There are 10 federally inspected hog slaughter plants in Western Canada.
Using data from the Agriculture Canada website, they are:
- Maple Leaf Foods, Lethbridge
- Lacombe Meat Research Centre, Lacombe, Alta.
- Olymel, Red Deer
- Donald’s Fine Foods, Langley, B.C.
- Sunterra Meats, Trochu, Alta.
- Maple Leaf Foods, Brandon
- Hylife Foods, Neepawa, Man.
- Winkler Meats, Winkler, Man.
- Thunder Creek Pork, Moose Jaw
- Country Meat and Sausage, Blumenort, Man.
Of those plants, Maple Leaf in Brandon is the largest.
The 720,000 sq. ft plant has a capacity of 90,000 hogs per week, the Maple Leaf website says.
However, the company isn’t using the Brandon plant to its full potential. It is likely slaughtering 67,000 to 73,000 hogs per week, on average, or 75 to 81 percent of the processing capacity.
That’s not the norm in the slaughter industry, where most plants operate at 95 percent capacity or higher.
“I would say it (75 percent capacity) is quite unusual,” said John Nalivka, owner of Sterling Marketing Inc., a consultancy in Oregon that specializes in the livestock and red meat industry.
In a 2020 article for porkbusiness.com, Nalivka estimated that between 2015 and 2019, pork slaughter plants in the United States operated at an average capacity of 97.7 percent.
If a plant owner doesn’t have any problems with labour and the hogs are available, the slaughter plant should be running in the 90s, he said.
Maple Leaf owns and operates hog barns in Manitoba, which supply a portion of the pigs to the Brandon plant. It also contracts production with independent producers, including Hutterite colonies.
Calculating the number of hogs slaughtered in Brandon per week or per year is a bit of guessing game. In 2019, for instance, 5.7 million hogs were slaughtered in Manitoba and Saskatchewan, based on Agriculture Canada data:
- Of that 5.7 million, an estimated 1.8 to two million were processed at the Hylife plant in Neepawa.
- Approximately 250,000 to 300,000 were processed at Thunder Creek in Moose Jaw.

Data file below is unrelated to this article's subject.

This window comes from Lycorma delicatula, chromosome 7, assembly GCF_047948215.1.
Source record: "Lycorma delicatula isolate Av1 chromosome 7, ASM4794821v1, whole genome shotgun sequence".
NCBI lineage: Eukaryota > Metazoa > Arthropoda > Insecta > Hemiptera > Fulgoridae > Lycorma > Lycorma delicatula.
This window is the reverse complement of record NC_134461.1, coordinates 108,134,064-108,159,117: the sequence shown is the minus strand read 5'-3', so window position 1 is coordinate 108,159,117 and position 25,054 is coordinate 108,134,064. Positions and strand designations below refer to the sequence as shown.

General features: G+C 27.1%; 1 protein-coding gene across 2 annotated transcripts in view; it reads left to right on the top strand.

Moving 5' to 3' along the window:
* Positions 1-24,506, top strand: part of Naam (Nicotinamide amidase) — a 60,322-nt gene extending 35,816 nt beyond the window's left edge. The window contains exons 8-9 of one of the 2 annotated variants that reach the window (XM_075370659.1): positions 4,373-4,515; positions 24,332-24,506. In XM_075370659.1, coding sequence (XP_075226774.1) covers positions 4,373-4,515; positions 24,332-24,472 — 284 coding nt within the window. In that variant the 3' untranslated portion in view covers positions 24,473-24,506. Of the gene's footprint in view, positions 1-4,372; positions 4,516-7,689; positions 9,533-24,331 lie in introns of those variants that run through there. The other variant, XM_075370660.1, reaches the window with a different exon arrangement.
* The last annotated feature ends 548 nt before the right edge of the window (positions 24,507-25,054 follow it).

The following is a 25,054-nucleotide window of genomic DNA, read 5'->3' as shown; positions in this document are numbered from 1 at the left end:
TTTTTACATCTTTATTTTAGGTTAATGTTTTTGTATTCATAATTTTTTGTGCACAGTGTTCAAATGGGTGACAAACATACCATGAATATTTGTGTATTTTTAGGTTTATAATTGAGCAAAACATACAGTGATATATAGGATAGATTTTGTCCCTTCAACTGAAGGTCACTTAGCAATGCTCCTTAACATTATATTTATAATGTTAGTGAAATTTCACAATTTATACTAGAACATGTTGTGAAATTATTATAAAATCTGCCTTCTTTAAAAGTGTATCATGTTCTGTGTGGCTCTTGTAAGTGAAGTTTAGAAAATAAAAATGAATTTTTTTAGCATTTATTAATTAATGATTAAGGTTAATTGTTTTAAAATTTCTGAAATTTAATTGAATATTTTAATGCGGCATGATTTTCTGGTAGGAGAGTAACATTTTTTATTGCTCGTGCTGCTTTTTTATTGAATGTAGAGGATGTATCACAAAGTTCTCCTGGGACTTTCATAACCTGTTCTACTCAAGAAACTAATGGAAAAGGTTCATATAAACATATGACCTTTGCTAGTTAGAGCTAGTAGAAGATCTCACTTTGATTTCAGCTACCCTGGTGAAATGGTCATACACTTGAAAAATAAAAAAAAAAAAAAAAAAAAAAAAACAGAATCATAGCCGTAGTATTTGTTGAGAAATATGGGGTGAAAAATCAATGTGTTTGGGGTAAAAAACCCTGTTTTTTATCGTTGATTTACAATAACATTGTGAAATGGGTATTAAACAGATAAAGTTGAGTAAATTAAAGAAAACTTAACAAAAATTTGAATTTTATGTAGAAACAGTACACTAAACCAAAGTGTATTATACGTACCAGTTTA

- That means about 3.5 million were slaughtered in Brandon, or about 67,000 per week.
In 2020, pig slaughter in Saskatchewan and Manitoba jumped to 6.1 million, according to Agriculture Canada data for federally inspected plants. That likely means that Maple Leaf slaughtered more than 3.5 million pigs at its Brandon plant in 2020, but it’s hard to determine an exact figure.
Even if Maple Leaf processed 3.75 million pigs in 2020, that’s still about 900,000 less than the full capacity of the Brandon plant.
The Brandon slaughter plant has been running well below capacity for years, partly because of strict regulations on hog barn construction in Manitoba. Few barns were built between 2006 and 2016, as environmental rules discouraged investment in hog barns.
“The number of market hogs could be increased as we have the sow base and the processing capacity to take the pigs,” former Manitoba Pork chair Karl Kynoch said in 2014.
“But we need some help to lever more private capital investment on-farm and for government to stop forcing regulations, which discourage investment and do nothing for the environment.”
The lack of investment may also be related to pig prices on the Prairies.
Using an average cost of production of $185 per market hog, prices have frequently been below that benchmark during the last five years.
A few producers and companies have built new barns in Manitoba, but the number of hogs on farm has remained steady in the province.Since 2016, the number has been stuck at 3.3 to 3.4 million, including sows.